Reframing the Narrative Around Artificial Intelligence
As human beings, we tend to be drawn towards pessimistic stories due to our inherent negativity bias. The same can be said of the media, which tends to portray artificial intelligence (AI) with a fatalistic focus on job displacement and ethical violations. This negative attention often misguides how we consider AI, preventing us from engaging in more meaningful discussions about how to capture its benefits.
Economic challenges create AI opportunities
As the global economy slows and labour supply continues to fall, AI offers increased efficiencies and productivity. The automation of routine tasks can transition workers towards more high-value work. Improved forecasting will reduce waste and enable personalised services. Chinese clothing retailer Shein, for example, uses AI not only to produce new clothing designs but to manufacture in real-time based on demand forecasts.1
The International Monetary Fund has forecast a global growth slowdown from 3.4% last year to 2.9% in 2023,2 yet the UAE government aims to use AI to boost its GDP by 35% (USD 96 billion), forming the UAE Council for AI to integrate its use within government departments and the education sector.3 Elsewhere, the World Health Organization (WHO) and the International Telecommunications Union (ITU) are developing a framework for standardisation in healthcare. AI has the potential to shape virtually every sector and market in the near future. The question of whether this is a good thing rests solely with those guiding its implementation.
Governments worldwide are already contemplating how to manage AI risks, with many establishing voluntary principles and guidelines ahead of stricter frameworks. The European Union (EU) has proposed its AI Act, which aims to introduce a common regulatory and legal framework focused on trust and safety. Singapore, meanwhile, has developed a Model AI Governance Framework that it is promoting internationally.
Access Partnership is actively engaged in shaping and analysing these debates, helping organisations to understand and influence policy on various use cases. Be it as a member of the EU AI Alliance, on the ground at ITU conferences, or in advising clients on the growing appetite for governance frameworks in Asia Pacific, we closely monitor all relevant policy developments.
One strategy worth considering for regulating AI is a first principles approach. This entails breaking the risks and challenges of AI down to their most basic form to build a regulatory framework around them. Developing these principles then allows us to identify the risks and implement necessary safeguards to minimise harmful outcomes.
Different governments will have different interpretations of what principles are important. These could include ensuring human safety, privacy, accountability, rule of law, fairness and non-discrimination, transparency, promoting innovation and growth, and upholding ethical and social values, among others.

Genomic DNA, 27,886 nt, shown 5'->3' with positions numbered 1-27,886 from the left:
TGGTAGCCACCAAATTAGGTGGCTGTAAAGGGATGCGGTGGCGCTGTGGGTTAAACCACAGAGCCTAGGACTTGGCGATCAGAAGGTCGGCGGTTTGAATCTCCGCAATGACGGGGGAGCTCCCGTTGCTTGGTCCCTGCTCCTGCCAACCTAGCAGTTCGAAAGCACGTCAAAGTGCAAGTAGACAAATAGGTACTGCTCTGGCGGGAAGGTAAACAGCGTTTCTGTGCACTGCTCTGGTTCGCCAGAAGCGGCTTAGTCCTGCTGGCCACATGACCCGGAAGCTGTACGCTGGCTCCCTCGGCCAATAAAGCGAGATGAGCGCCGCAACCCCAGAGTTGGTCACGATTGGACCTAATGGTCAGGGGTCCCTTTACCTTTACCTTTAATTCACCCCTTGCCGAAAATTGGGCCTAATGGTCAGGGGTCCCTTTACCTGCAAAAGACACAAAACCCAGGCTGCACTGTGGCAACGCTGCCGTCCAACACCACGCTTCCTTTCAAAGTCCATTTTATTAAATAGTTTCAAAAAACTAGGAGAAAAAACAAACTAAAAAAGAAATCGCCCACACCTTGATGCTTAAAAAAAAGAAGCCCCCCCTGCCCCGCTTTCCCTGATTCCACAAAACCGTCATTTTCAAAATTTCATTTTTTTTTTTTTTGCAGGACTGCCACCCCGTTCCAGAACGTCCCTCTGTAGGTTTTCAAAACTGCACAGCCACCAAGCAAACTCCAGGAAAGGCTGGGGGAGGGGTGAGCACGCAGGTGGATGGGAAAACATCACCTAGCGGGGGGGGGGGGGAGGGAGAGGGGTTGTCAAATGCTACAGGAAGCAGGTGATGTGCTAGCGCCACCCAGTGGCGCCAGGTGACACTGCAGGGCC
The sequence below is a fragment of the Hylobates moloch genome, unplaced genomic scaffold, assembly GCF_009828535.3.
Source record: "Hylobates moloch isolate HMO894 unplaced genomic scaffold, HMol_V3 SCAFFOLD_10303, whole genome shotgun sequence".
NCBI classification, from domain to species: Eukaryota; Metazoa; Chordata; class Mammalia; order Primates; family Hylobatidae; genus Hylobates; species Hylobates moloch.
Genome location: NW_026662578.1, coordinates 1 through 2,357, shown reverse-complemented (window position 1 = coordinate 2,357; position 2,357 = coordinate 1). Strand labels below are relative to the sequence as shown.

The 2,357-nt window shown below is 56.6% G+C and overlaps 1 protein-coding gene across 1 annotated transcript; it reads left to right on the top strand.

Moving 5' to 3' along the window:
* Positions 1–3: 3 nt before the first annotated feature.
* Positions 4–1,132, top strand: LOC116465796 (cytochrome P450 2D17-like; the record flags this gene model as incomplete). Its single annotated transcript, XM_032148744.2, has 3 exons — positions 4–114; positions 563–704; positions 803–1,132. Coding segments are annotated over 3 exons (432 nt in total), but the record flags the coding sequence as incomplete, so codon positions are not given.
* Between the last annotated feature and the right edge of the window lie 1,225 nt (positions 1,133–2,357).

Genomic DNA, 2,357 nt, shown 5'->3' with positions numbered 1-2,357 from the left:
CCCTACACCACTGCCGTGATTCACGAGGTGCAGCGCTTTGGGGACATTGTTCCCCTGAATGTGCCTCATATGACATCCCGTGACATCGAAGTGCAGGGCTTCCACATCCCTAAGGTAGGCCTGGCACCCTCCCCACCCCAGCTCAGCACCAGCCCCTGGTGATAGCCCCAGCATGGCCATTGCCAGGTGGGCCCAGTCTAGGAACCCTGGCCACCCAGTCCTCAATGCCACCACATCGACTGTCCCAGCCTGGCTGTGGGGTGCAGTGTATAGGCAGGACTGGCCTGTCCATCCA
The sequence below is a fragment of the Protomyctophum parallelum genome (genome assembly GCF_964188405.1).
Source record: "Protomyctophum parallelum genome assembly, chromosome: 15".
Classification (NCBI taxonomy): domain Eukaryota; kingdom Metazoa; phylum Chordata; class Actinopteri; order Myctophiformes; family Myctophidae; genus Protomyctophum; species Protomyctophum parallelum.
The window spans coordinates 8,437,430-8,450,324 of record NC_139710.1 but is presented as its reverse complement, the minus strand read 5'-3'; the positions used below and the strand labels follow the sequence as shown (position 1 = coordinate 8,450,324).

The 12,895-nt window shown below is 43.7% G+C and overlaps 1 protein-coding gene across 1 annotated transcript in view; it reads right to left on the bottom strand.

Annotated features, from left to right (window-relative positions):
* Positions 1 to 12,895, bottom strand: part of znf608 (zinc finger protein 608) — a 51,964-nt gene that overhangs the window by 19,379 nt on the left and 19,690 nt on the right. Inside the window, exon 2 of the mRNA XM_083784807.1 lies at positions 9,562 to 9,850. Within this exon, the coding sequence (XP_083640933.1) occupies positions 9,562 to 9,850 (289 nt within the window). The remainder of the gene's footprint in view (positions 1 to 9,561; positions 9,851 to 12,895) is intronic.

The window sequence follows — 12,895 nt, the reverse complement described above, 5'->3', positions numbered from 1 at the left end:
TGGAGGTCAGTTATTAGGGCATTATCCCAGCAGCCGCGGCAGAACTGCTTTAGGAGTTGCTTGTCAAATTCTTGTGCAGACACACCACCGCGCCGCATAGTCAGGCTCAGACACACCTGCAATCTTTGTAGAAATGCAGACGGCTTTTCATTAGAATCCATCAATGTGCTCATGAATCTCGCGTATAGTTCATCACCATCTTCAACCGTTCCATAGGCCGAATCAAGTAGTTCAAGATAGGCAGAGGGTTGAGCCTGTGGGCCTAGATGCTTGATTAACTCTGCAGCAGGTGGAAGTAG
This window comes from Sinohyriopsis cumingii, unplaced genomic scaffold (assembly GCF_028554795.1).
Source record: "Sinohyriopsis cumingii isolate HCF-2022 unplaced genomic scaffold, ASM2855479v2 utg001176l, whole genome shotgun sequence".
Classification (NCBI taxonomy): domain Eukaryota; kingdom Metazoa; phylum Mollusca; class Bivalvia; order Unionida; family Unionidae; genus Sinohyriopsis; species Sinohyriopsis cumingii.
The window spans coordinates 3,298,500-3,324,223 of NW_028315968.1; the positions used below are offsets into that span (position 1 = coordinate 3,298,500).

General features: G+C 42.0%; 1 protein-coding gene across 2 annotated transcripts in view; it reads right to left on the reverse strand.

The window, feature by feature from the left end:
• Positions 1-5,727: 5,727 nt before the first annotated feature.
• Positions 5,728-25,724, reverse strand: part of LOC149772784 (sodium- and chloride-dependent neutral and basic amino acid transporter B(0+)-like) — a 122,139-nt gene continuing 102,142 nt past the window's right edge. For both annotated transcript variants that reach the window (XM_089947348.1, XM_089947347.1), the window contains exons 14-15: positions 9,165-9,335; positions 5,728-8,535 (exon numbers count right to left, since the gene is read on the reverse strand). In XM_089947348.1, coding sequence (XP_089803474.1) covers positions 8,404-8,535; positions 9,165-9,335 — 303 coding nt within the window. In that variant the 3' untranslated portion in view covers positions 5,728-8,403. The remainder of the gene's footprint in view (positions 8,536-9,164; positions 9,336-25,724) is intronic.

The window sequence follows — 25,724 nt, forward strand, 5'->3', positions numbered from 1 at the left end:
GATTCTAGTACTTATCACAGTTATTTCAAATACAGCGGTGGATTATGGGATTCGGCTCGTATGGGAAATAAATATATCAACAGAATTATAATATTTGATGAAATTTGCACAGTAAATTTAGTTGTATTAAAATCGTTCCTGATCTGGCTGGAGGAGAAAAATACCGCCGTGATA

The roadmap to responsible regulation
The first step for governments will be to identify what these principles are, why they are important, and how to define them. A general baseline approach could offer the basis for protecting these principles; for example, ensuring that all AI applications adhere to personal data protection laws or cannot be used to endanger human lives.
The next step is to identify specific risks based on how AI is applied, such as generating biased results that lead to discriminatory outcomes. Such occurrences have already been observed within law enforcement, mortgage lending, and video hiring processes. By identifying these risks, we can then examine the cause (e.g., the use of biased data sets), understand why such data was used, and take steps to address these uses (e.g., using a wider pool of data or removing biased markers).
Following this process, a tailored regulatory approach can be designed to address specific risks and challenges. This may include the use of specific technical standards, employing greater testing requirements and thresholds, disclosure obligations, or maintaining monitoring and oversight mechanisms to identify unexpected risks that may emerge. Access Partnership’s recent report on algorithmic impact assessments detailed the broad regulatory variance that currently exists in the field of AI accountability, highlighting the complications that a lack of cross-regional standardisation can cause for business.4
Of critical importance is the need to encourage responsible innovation by creating the right culture (or, where necessary, incentives) for organisations to invest in ethical and responsible AI development. Furthermore, regular coordination and communication across industry, government, academia, and civil society are crucial to uncover and address new risks and challenges while promoting cooperation.
To advance these debates, Access Partnership will hold a series of dialogues over the coming months that bring together key stakeholders from across these domains to explore key issues. Our events range from a discursive conversation on how to ensure the ethical development of generative AI to regional dissections of the policymaking approaches being adopted in the US and EU, respectively.
There are contrasting viewpoints regarding how AI should be regulated, and these perspectives will continue to evolve with the technology and its applications. While no one party is likely to have all the solutions, encouraging a collaborative and open-minded approach to AI regulation will ensure that we can maximise its potential while minimising the risks. AI may not yet be able to come up with the right regulatory solutions, but we will probably be consulting with it soon. In the meantime, Access Partnership is perfectly placed to offer the insight that companies and governments need to navigate the complexities of this dynamic, rapidly growing sector.